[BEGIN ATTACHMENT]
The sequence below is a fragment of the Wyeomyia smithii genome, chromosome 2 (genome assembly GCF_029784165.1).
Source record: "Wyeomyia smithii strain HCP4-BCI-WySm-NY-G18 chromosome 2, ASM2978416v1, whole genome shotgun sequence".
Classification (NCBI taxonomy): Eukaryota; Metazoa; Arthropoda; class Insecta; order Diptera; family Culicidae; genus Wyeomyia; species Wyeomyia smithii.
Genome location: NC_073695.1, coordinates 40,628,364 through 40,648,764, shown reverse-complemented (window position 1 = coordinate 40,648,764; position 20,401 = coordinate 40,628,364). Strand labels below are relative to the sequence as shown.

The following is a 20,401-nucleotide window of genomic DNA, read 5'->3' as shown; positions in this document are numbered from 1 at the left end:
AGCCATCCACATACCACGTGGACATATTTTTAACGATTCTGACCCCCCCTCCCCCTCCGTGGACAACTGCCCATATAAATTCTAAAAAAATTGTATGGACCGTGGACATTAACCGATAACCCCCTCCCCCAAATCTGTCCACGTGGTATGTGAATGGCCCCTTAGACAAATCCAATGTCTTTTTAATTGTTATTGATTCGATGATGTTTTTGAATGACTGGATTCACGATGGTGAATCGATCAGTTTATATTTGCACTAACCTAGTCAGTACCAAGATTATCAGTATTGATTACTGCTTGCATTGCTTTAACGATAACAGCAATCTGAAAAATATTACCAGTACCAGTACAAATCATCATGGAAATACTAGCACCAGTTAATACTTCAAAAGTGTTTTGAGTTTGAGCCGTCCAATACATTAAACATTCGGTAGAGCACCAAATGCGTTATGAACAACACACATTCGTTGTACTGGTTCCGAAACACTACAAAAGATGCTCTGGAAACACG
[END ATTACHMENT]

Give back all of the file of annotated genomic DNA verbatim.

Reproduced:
The sequence below is a fragment of the Wyeomyia smithii genome, chromosome 2 (genome assembly GCF_029784165.1).
Source record: "Wyeomyia smithii strain HCP4-BCI-WySm-NY-G18 chromosome 2, ASM2978416v1, whole genome shotgun sequence".
Classification (NCBI taxonomy): Eukaryota; Metazoa; Arthropoda; class Insecta; order Diptera; family Culicidae; genus Wyeomyia; species Wyeomyia smithii.
Genome location: NC_073695.1, coordinates 40,628,364 through 40,648,764, shown reverse-complemented (window position 1 = coordinate 40,648,764; position 20,401 = coordinate 40,628,364). Strand labels below are relative to the sequence as shown.

The following is a 20,401-nucleotide window of genomic DNA, read 5'->3' as shown; positions in this document are numbered from 1 at the left end:
AGCCATCCACATACCACGTGGACATATTTTTAACGATTCTGACCCCCCCTCCCCCTCCGTGGACAACTGCCCATATAAATTCTAAAAAAATTGTATGGACCGTGGACATTAACCGATAACCCCCTCCCCCAAATCTGTCCACGTGGTATGTGAATGGCCCCTTAGACAAATCCAATGTCTTTTTAATTGTTATTGATTCGATGATGTTTTTGAATGACTGGATTCACGATGGTGAATCGATCAGTTTATATTTGCACTAACCTAGTCAGTACCAAGATTATCAGTATTGATTACTGCTTGCATTGCTTTAACGATAACAGCAATCTGAAAAATATTACCAGTACCAGTACAAATCATCATGGAAATACTAGCACCAGTTAATACTTCAAAAGTGTTTTGAGTTTGAGCCGTCCAATACATTAAACATTCGGTAGAGCACCAAATGCGTTATGAACAACACACATTCGTTGTACTGGTTCCGAAACACTACAAAAGATGCTCTGGAAACACG